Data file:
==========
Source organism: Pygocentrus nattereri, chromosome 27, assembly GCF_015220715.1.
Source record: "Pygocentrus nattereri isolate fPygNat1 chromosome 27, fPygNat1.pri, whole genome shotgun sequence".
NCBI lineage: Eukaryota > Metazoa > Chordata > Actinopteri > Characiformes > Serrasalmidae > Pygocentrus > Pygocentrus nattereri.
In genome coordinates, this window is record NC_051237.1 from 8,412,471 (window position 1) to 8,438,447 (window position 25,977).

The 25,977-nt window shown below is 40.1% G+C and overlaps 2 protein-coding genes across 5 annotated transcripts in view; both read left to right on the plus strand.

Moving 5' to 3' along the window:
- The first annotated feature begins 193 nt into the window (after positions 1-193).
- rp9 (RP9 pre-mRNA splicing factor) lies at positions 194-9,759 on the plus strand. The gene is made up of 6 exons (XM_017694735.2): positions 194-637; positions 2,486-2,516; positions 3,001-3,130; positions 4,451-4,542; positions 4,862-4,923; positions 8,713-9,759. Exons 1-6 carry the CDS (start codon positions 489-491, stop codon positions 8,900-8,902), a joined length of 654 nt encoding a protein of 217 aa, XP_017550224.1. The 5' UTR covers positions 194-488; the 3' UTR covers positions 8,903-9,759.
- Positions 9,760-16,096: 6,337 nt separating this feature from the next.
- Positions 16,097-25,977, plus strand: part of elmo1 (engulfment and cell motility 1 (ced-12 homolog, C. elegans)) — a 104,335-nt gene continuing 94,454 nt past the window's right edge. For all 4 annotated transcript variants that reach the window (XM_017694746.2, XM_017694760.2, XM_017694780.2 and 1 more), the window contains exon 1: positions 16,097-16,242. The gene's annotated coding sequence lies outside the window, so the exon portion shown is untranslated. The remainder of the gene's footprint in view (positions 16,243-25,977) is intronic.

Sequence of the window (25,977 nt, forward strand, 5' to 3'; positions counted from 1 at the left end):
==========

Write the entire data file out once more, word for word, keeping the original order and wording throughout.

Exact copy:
Source organism: Pygocentrus nattereri, chromosome 27, assembly GCF_015220715.1.
Source record: "Pygocentrus nattereri isolate fPygNat1 chromosome 27, fPygNat1.pri, whole genome shotgun sequence".
NCBI lineage: Eukaryota > Metazoa > Chordata > Actinopteri > Characiformes > Serrasalmidae > Pygocentrus > Pygocentrus nattereri.
In genome coordinates, this window is record NC_051237.1 from 8,412,471 (window position 1) to 8,438,447 (window position 25,977).

The 25,977-nt window shown below is 40.1% G+C and overlaps 2 protein-coding genes across 5 annotated transcripts in view; both read left to right on the plus strand.

Moving 5' to 3' along the window:
- The first annotated feature begins 193 nt into the window (after positions 1-193).
- rp9 (RP9 pre-mRNA splicing factor) lies at positions 194-9,759 on the plus strand. The gene is made up of 6 exons (XM_017694735.2): positions 194-637; positions 2,486-2,516; positions 3,001-3,130; positions 4,451-4,542; positions 4,862-4,923; positions 8,713-9,759. Exons 1-6 carry the CDS (start codon positions 489-491, stop codon positions 8,900-8,902), a joined length of 654 nt encoding a protein of 217 aa, XP_017550224.1. The 5' UTR covers positions 194-488; the 3' UTR covers positions 8,903-9,759.
- Positions 9,760-16,096: 6,337 nt separating this feature from the next.
- Positions 16,097-25,977, plus strand: part of elmo1 (engulfment and cell motility 1 (ced-12 homolog, C. elegans)) — a 104,335-nt gene continuing 94,454 nt past the window's right edge. For all 4 annotated transcript variants that reach the window (XM_017694746.2, XM_017694760.2, XM_017694780.2 and 1 more), the window contains exon 1: positions 16,097-16,242. The gene's annotated coding sequence lies outside the window, so the exon portion shown is untranslated. The remainder of the gene's footprint in view (positions 16,243-25,977) is intronic.

Sequence of the window (25,977 nt, forward strand, 5' to 3'; positions counted from 1 at the left end):